moana-poster-conceitual-camundongoDisney’s next animated film after the disappointing Big Hero 6 (and fuck you it wasn’t that good) brought to us by the directing duo behind some of Disney’s greatest films (Aladdin, The Little Mermaid, Treasure Planet) and will follow an ancient Oceania tribal girl as she searches the South Pacific for a fabled island, helped by a demi-god voiced by Dwayne Johnson. Don’t know much beyond that, but with the talent involved we can but hope for another Disney classic, or at least something up there with Tangled and Frozen.

 

 

 

kuboKubo and the two strings: August 19

 

But this is the animated film I’m looking forward to most in 2016! Brought to us by the same team and studio behind the stop-motion masterpieces Coraline and ParaNorman, comes this action fantasy set in ancient Japan about a teenager fighting demons and searching for the magic armor his legendary samurai father once wore….it’s a STOP MOTION ANIME! I MEAN…how can you not be wetting yourself at the awesomeness of that! And with an all-star cast, the talent behind the scenes, and the recent trailer for it, all we can do now is wait and hope.

La La Land: July 15

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A musical dramedy about the romance between a jazz pianist played by Ryan Gosling, and an actress played by Emma Stone, and J.K. Simmons is in it too. Really the only reason this has made the list is that its writer and director Damien Chazelle’s follow up to his jaw-breakingly great Whiplash. Whether he’ll be able to live up to that will have to be seen, but I find it a good sign he appears to be going for a very different vibe for this film.

 

 

High-Rise: March 18High_Rise_2014_Film_Poster

The new and probably highest profile film from the bizarre director of Sightseers, A Field in England, and Kill List (the only of his films I have seen), Ben Wheatley; and stars Tom Hiddleston as the newest resident in a self-contained block of highrise apartments with a vicious classiest system, in this dark comedy Sci-fi thriller…or something like that. Co-starring Jeremy Irons and Elisabeth Moss, there is still a bit of mystery about this film, for all those who haven’t read the books it’s adapted from, as the advertisement has done a good job in being vague on plot but specific on tone and style. And with early release reviews beginning to come in I’m seeing almost equal people calling it a failed attempt at something grand, or hailing it as a masterpiece. So I’m glad its release date isn’t too far into this year, before we get a chance to judge for ourselves whether Mr Hiddleston has been using his Marvel down time on worthy projects.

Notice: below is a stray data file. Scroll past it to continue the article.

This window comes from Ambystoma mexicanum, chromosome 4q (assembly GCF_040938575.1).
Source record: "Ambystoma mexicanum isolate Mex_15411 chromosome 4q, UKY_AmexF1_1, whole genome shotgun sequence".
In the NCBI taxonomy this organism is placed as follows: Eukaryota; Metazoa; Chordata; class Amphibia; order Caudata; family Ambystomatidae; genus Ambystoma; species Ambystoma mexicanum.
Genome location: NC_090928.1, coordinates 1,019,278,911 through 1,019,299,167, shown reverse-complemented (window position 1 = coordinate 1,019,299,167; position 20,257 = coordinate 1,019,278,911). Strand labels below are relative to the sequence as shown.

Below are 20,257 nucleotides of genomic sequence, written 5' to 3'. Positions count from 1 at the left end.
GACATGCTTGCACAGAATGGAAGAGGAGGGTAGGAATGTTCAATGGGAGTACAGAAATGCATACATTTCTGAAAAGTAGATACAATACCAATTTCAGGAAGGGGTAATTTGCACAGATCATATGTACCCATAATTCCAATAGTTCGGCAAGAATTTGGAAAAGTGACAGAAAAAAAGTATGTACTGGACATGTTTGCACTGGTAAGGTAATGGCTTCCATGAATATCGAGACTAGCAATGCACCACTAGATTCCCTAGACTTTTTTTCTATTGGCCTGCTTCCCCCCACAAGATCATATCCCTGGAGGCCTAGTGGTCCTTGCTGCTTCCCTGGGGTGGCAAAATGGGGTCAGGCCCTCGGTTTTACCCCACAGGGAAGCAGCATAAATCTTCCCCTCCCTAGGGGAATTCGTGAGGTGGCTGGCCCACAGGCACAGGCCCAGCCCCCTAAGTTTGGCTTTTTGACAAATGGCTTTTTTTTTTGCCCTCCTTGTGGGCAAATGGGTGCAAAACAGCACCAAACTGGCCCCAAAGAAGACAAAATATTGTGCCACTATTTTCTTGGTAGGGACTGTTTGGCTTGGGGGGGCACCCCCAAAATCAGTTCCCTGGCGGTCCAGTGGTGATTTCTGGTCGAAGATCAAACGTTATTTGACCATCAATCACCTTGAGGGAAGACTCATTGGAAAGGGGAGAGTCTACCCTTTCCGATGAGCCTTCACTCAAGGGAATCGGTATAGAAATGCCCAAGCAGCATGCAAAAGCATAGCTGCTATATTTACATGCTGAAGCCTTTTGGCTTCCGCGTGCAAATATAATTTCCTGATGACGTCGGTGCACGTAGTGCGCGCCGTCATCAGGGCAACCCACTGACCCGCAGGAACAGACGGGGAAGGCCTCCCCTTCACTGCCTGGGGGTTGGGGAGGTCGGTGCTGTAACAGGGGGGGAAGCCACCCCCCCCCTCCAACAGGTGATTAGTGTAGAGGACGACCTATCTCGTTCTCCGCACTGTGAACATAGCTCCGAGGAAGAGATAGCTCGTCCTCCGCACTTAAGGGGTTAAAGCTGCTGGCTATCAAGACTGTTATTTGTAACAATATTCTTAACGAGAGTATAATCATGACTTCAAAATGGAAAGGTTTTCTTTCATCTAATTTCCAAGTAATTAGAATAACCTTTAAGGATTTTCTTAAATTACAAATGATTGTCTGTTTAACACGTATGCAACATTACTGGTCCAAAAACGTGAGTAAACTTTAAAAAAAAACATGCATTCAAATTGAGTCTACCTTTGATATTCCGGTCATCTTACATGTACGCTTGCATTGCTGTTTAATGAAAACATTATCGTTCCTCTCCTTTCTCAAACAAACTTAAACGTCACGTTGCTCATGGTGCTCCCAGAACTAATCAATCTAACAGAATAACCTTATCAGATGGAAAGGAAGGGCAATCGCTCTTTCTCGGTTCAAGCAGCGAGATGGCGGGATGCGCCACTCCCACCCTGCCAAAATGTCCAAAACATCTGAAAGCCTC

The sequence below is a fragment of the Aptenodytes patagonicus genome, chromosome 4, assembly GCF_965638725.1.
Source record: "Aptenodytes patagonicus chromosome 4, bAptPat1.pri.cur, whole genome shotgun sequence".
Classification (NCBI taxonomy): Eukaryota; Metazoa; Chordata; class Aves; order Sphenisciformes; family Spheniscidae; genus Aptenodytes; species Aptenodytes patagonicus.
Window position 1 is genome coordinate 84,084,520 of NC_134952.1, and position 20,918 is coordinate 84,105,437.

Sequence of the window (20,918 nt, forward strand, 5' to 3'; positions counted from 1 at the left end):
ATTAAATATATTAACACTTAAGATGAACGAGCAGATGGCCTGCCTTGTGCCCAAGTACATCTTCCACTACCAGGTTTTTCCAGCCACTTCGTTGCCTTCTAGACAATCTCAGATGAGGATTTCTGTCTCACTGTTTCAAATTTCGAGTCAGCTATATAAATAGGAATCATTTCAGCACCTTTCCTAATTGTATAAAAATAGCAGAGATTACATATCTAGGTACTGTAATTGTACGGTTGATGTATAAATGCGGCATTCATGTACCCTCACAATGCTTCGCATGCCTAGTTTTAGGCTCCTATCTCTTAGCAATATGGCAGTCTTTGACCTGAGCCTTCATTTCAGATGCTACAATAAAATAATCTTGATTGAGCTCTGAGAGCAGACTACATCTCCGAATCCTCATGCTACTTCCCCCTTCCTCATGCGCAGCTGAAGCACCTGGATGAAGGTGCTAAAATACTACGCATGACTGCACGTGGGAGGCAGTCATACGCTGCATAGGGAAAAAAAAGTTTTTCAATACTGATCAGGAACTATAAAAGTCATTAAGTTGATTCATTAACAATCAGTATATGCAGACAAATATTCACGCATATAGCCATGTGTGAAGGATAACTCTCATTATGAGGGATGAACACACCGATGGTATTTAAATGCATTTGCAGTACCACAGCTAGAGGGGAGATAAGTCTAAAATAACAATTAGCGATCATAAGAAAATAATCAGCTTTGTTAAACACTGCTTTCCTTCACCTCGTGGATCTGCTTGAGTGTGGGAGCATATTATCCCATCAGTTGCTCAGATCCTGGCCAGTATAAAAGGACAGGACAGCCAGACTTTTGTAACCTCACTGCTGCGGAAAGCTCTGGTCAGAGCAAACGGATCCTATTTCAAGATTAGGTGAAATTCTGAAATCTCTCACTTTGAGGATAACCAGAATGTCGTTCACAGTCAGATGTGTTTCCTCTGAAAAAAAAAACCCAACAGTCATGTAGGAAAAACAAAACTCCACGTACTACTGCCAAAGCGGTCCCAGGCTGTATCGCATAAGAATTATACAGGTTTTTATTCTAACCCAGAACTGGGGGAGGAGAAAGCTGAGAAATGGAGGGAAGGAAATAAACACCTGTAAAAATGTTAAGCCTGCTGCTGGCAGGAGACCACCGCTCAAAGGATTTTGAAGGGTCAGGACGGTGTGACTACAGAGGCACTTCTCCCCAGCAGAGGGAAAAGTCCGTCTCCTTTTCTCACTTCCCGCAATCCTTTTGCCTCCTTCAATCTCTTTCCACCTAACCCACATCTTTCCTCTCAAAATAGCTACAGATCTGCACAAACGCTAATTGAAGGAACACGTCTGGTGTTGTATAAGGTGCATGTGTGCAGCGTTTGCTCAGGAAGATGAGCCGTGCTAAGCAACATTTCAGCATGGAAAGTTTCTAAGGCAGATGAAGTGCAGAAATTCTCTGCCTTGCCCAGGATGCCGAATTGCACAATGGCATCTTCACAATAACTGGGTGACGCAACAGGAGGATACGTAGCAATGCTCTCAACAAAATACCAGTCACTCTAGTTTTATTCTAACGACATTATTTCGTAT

Live by Night: October 7

2E0BBB1A00000578-3300941-image-a-62_1446500565850Ben Affleck finally took a break from acting to get back to his much more interesting career as a director, with this follow up to Argo. Adapted from another Dennis Lehane novel like his first and best film Gone Baby Gone, it’s a period crime thriller that follows the prodigal son of a police captain as he becomes a bootlegger and later a gangster legend. Again here because of the director and writer’s track record, he’s currently three for three on great thrillers, and I doubt Affleck’s in a hurry to break the streak; especially with his next directorial project being the first solo Batman film in the new DCCU. And that’s before mentioning that Mr Leonardo Dicaprio has taken on a producer hat for it.

Of course these are only vague predictions on what will be some of the best films in the coming year, as we all know that best films tent to come out of nowhere with a sharp left hook, not let us see it coming from months away.